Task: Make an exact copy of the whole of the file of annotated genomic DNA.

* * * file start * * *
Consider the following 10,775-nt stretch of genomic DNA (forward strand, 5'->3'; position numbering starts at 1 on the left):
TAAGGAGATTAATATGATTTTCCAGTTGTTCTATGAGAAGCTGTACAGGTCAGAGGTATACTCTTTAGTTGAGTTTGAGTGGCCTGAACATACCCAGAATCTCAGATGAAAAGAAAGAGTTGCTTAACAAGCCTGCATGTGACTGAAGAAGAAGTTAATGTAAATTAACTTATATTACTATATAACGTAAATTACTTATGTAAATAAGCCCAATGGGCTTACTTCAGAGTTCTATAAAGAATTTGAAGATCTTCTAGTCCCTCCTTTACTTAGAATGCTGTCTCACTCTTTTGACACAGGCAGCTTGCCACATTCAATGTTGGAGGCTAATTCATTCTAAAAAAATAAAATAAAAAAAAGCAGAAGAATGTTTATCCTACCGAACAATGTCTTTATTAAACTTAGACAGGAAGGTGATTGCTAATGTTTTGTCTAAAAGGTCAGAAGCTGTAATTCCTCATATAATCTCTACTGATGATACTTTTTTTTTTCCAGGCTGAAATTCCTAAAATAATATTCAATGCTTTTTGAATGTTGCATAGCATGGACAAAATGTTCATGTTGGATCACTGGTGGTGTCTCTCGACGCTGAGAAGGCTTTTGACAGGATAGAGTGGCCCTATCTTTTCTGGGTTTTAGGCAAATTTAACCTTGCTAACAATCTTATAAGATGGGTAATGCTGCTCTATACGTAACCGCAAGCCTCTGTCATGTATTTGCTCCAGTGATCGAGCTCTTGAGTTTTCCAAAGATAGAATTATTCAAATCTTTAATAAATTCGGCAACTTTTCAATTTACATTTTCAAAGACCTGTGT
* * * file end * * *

Consider the following 10,775-nt stretch of genomic DNA (forward strand, 5'->3'; position numbering starts at 1 on the left):
TAAGGAGATTAATATGATTTTCCAGTTGTTCTATGAGAAGCTGTACAGGTCAGAGGTATACTCTTTAGTTGAGTTTGAGTGGCCTGAACATACCCAGAATCTCAGATGAAAAGAAAGAGTTGCTTAACAAGCCTGCATGTGACTGAAGAAGAAGTTAATGTAAATTAACTTATATTACTATATAACGTAAATTACTTATGTAAATAAGCCCAATGGGCTTACTTCAGAGTTCTATAAAGAATTTGAAGATCTTCTAGTCCCTCCTTTACTTAGAATGCTGTCTCACTCTTTTGACACAGGCAGCTTGCCACATTCAATGTTGGAGGCTAATTCATTCTAAAAAAATAAAATAAAAAAAAGCAGAAGAATGTTTATCCTACCGAACAATGTCTTTATTAAACTTAGACAGGAAGGTGATTGCTAATGTTTTGTCTAAAAGGTCAGAAGCTGTAATTCCTCATATAATCTCTACTGATGATACTTTTTTTTTTCCAGGCTGAAATTCCTAAAATAATATTCAATGCTTTTTGAATGTTGCATAGCATGGACAAAATGTTCATGTTGGATCACTGGTGGTGTCTCTCGACGCTGAGAAGGCTTTTGACAGGATAGAGTGGCCCTATCTTTTCTGGGTTTTAGGCAAATTTAACCTTGCTAACAATCTTATAAGATGGGTAATGCTGCTCTATACGTAACCGCAAGCCTCTGTCATGTATTTGCTCCAGTGATCGAGCTCTTGAGTTTTCCAAAGATAGAATTATTCAAATCTTTAATAAATTCGGCAACTTTTCAATTTACATTTTCAAAGACCTGTGT